Postoperative care: There is no fixed term for the postoperative exam that should be done in the case of liver cancer. After undergoing surgery, a physical examination is recommended every six months, an ultrasound at the abdomen and liver, as well as the analysis of the protein AFP (tumor marker) in the blood. After the operation of liver cancer aiming at three objectives:
  • To detect early cancer of the liver are repeated and can treat it in the (originative maintainability, for example).
  • Diagnose likely due to the operation and maintainability of the local, as well as accompany the disease, take care of him and, as far as possible, subtracts this.
  • To help the patient with physical, psychic and social.

What is metastatic cancer in the liver? Metastatic liver cancer is a frequent occurrence of a variety of cancers and is a common cause of death of advanced forms of neoplasms.  Cancer of the gastrointestinal tract, lung, eye melanoma, neuroendocrine tumors are the most common neoplasms that cause metastases in the liver. Colorectal cancer due to frequency and therapeutic developments is the most interesting neoplasm with liver metastases and will be the subject of this study Article.

Apart from colorectal cancer, there are other primary hotplates that choose the liver for metastasis. Some of these are neuroendocrine tumors, pancreatic cancer, stomach, breast, lung, eye melanoma, gynecological cancers and kidney and bladder cancers. Secondary liver cancer prognosis life expectancy - Of these, neuroendocrine tumors primarily have the potential to benefit from surgical intervention in case of metastases to the liver. Their basic treatment is pharmaceutical therapy.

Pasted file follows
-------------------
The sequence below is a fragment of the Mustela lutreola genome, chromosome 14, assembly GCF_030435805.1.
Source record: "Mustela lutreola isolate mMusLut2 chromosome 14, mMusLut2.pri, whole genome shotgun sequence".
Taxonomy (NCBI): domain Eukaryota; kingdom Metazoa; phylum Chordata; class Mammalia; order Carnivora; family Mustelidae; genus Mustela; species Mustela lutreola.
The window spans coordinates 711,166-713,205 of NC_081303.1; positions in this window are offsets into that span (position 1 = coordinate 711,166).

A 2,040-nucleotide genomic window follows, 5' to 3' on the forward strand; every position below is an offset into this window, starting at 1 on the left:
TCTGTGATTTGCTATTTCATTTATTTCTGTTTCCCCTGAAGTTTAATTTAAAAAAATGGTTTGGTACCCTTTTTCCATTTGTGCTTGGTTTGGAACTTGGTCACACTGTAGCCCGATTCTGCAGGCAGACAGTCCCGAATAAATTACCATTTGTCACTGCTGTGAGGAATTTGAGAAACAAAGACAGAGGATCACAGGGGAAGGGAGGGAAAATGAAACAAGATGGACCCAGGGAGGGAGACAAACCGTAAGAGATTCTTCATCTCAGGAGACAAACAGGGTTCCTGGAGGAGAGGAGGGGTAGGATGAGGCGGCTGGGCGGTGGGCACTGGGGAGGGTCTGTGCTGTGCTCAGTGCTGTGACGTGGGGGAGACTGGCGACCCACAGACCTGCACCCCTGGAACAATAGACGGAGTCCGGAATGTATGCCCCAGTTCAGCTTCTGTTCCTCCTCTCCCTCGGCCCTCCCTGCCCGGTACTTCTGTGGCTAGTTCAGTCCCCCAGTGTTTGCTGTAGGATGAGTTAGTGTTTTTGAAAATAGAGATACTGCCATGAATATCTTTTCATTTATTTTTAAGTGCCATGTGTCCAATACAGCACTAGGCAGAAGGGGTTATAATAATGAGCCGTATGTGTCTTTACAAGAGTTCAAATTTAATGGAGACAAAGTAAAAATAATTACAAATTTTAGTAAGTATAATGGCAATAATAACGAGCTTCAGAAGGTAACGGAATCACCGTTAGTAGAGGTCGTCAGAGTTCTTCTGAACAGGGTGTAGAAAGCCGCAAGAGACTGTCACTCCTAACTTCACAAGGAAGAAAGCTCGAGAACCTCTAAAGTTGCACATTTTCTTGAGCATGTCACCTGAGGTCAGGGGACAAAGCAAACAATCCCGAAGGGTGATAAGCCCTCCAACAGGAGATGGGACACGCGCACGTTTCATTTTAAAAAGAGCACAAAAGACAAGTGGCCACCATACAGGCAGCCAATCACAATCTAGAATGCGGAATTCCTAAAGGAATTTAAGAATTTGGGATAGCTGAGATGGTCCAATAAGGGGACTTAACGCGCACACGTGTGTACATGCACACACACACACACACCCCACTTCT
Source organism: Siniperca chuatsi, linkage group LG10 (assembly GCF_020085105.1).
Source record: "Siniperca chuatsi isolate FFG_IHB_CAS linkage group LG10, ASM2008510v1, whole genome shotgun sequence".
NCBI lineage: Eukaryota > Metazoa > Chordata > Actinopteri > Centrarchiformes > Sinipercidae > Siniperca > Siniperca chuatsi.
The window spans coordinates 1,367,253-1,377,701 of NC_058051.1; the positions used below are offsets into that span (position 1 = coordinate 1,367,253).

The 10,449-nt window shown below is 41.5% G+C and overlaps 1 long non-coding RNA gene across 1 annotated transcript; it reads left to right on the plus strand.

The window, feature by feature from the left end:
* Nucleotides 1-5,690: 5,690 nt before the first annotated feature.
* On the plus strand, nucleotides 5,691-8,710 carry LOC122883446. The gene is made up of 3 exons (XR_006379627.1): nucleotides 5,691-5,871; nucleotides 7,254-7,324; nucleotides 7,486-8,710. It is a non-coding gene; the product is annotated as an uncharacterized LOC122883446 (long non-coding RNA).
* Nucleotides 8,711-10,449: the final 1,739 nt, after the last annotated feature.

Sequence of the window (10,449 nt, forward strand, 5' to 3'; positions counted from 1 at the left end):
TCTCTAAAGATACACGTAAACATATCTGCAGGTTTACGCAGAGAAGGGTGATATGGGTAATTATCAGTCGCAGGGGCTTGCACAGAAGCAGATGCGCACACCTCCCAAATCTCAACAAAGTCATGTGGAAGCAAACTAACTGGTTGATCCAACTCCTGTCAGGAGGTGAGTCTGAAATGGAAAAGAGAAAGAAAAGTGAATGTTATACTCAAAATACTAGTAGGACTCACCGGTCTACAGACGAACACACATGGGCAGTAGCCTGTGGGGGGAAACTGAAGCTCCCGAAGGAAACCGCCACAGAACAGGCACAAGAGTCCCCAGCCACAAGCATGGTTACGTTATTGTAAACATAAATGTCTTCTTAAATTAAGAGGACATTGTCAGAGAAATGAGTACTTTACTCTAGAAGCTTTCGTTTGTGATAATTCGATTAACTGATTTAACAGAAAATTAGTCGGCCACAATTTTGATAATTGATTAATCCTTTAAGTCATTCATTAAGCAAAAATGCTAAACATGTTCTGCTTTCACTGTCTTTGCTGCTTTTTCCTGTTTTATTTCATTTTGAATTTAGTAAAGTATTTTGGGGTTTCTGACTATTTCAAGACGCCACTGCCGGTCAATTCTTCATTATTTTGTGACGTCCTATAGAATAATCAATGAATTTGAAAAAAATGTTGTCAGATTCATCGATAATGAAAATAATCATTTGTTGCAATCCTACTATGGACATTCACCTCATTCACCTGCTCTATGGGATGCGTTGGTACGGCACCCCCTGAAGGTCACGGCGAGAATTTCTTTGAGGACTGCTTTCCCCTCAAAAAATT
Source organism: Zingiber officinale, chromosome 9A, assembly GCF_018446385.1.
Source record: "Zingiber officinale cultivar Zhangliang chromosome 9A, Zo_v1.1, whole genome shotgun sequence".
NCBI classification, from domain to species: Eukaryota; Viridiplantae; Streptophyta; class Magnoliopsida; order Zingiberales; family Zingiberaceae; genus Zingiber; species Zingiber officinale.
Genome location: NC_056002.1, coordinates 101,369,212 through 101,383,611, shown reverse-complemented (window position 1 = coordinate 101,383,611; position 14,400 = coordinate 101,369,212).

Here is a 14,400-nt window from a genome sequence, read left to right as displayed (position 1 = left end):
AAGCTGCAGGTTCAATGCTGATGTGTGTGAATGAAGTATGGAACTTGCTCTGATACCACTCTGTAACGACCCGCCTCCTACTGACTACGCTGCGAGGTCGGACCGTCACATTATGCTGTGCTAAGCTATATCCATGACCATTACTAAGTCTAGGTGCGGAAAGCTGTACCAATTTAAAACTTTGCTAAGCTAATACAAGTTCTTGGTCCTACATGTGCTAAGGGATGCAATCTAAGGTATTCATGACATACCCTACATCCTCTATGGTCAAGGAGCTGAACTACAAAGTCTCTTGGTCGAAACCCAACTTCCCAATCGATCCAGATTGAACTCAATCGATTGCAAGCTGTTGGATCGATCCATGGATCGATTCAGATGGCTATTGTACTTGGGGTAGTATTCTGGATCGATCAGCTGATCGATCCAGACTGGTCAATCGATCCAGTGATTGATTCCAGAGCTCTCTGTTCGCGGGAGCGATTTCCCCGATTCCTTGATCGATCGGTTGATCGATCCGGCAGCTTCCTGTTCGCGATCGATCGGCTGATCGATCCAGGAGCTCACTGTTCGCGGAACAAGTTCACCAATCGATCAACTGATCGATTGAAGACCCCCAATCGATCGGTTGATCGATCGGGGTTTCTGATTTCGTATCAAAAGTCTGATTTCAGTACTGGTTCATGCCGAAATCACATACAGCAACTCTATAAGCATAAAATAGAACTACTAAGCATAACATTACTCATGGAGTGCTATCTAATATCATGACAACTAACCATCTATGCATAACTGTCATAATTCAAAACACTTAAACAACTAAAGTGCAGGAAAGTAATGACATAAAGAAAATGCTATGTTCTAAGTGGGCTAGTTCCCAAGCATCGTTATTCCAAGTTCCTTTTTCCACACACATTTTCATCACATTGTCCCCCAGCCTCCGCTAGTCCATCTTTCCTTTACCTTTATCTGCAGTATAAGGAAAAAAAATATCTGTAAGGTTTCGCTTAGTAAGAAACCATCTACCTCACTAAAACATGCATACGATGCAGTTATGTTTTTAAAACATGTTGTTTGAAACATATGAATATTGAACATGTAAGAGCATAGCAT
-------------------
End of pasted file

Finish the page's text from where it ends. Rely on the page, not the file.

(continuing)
What is the cause of the high incidence of hepatic metastases in the liver? The increased incidence of hepatic metastases from colorectal cancer is largely due to the specificity of blood flow from the large intestine to the liver (portal vein) and is dependent on the degree of colon wall filtration and the lymph node involvement. The prevalence is that the incidence is higher in adenocarcinoma of the colon compared with rectal adenocarcinoma.

In particular, the incidence of colorectal cancer in Europe is 420,000 cases per year and in Greece 4,000 per year. The mortality rate in Europe is 210,000 deaths per year, while in Greece 2500 per year. 25% of patients show metastasis at diagnosis while 40-50% during the disease. Of these, 10-20% are surgical metastases whereas 80-90% are non-operative and the main treatment is chemotherapy. One of the main goals of chemotherapy is the conversion of unresolved metastases into surgical. This is achieved by reducing their size and is achieved in 15 - 30% of cases. Secondary liver cancer prognosis life expectancy - This translates into a 5-year survival of 40% and 10 years of 25%, meaning that a significant number of patients are cured. The corresponding percentages in non-operable liver metastases at 5 years are 10% 3.